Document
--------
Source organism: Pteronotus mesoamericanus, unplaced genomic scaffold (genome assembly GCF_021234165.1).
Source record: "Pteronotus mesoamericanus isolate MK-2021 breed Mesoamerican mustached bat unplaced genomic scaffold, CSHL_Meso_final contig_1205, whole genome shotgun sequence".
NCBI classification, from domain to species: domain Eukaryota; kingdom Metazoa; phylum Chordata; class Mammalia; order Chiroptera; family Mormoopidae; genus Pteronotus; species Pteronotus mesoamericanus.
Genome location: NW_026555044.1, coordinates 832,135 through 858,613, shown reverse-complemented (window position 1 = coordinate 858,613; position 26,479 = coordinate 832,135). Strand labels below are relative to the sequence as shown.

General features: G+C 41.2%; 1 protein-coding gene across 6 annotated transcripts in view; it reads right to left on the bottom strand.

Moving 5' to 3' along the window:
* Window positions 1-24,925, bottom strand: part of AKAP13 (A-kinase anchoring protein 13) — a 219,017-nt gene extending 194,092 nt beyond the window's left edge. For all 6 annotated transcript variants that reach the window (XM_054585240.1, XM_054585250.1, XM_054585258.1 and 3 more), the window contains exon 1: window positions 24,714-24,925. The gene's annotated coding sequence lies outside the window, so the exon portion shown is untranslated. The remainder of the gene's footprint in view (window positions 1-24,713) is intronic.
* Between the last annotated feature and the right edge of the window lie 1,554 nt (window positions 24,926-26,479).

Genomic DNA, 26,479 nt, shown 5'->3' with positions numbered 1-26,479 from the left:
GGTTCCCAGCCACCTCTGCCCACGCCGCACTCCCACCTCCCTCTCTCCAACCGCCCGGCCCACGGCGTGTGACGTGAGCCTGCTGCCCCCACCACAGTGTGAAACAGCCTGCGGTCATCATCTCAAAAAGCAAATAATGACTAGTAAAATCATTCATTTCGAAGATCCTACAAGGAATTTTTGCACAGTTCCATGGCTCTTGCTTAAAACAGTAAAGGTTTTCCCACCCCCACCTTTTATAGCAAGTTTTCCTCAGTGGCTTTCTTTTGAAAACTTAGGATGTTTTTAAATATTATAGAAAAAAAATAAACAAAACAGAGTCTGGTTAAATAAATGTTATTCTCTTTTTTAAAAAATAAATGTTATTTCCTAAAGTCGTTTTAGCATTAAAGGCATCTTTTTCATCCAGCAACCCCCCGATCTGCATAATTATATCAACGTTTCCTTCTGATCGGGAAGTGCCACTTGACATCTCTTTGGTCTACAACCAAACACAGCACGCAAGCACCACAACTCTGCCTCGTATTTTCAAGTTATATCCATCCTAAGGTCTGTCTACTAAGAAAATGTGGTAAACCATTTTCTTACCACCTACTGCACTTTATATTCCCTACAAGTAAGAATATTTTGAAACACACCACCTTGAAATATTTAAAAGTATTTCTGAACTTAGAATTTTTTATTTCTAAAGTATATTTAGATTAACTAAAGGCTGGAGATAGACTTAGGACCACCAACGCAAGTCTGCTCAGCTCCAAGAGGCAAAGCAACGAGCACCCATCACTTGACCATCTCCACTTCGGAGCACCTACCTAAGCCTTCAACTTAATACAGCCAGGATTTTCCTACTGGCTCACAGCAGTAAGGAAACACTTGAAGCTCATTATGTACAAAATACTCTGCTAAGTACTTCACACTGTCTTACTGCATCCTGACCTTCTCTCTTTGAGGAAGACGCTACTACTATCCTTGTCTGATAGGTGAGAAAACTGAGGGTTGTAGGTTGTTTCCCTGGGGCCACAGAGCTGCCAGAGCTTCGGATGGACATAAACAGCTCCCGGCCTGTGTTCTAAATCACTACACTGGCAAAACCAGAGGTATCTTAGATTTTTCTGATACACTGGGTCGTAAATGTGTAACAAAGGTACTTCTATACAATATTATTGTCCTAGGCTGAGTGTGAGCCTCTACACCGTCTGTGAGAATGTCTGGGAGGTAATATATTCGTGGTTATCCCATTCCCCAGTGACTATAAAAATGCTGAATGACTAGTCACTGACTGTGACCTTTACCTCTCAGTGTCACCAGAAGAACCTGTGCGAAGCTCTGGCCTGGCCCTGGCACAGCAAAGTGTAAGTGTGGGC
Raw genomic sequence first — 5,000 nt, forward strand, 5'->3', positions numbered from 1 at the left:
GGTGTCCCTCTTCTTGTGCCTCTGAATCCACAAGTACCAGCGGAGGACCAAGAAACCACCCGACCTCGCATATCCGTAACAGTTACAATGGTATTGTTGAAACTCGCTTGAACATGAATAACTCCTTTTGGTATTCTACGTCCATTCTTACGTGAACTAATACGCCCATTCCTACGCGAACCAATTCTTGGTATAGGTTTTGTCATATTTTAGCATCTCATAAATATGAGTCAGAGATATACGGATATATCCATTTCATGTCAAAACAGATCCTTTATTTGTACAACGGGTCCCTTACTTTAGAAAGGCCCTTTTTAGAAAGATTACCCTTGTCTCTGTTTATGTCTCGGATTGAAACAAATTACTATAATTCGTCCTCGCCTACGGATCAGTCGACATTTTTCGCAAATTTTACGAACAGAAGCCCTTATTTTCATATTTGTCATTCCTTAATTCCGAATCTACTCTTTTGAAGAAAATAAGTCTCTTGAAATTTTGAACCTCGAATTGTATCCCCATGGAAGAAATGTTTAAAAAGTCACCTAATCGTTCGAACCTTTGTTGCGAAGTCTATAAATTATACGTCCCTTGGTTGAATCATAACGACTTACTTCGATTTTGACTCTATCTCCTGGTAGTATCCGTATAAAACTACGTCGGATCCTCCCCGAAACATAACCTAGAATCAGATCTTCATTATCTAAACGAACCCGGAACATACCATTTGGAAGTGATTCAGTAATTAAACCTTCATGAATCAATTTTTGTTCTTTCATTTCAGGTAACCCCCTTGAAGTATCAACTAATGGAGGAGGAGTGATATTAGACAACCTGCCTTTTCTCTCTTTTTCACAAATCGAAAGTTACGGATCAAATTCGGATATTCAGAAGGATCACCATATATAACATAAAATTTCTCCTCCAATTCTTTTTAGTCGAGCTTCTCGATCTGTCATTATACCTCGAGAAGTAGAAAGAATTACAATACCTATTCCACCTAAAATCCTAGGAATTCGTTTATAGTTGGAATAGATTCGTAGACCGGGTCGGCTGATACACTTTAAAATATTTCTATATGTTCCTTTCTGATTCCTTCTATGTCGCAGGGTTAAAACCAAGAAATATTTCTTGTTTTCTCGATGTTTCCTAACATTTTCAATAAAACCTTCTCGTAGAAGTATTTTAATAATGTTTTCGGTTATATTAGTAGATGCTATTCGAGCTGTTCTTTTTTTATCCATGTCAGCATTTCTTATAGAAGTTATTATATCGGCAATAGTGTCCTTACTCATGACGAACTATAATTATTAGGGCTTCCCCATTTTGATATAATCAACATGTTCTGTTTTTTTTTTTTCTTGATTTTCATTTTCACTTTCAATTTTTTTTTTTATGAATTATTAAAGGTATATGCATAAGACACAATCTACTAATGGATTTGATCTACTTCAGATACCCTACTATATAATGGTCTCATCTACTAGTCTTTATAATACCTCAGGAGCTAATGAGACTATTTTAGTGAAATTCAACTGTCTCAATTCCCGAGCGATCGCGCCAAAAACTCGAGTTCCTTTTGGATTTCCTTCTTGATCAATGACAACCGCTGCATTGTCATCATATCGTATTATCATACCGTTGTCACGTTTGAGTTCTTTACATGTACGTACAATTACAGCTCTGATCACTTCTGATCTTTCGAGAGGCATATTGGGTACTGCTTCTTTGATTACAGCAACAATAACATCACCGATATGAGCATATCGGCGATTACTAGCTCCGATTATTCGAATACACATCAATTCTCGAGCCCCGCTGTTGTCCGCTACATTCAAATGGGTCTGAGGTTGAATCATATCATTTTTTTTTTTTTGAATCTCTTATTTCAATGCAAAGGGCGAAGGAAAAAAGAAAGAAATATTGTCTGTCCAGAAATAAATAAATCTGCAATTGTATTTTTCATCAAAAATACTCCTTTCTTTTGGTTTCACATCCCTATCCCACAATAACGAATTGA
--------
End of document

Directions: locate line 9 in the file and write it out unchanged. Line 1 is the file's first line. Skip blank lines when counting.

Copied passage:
Genomic DNA, 26,479 nt, shown 5'->3' with positions numbered 1-26,479 from the left: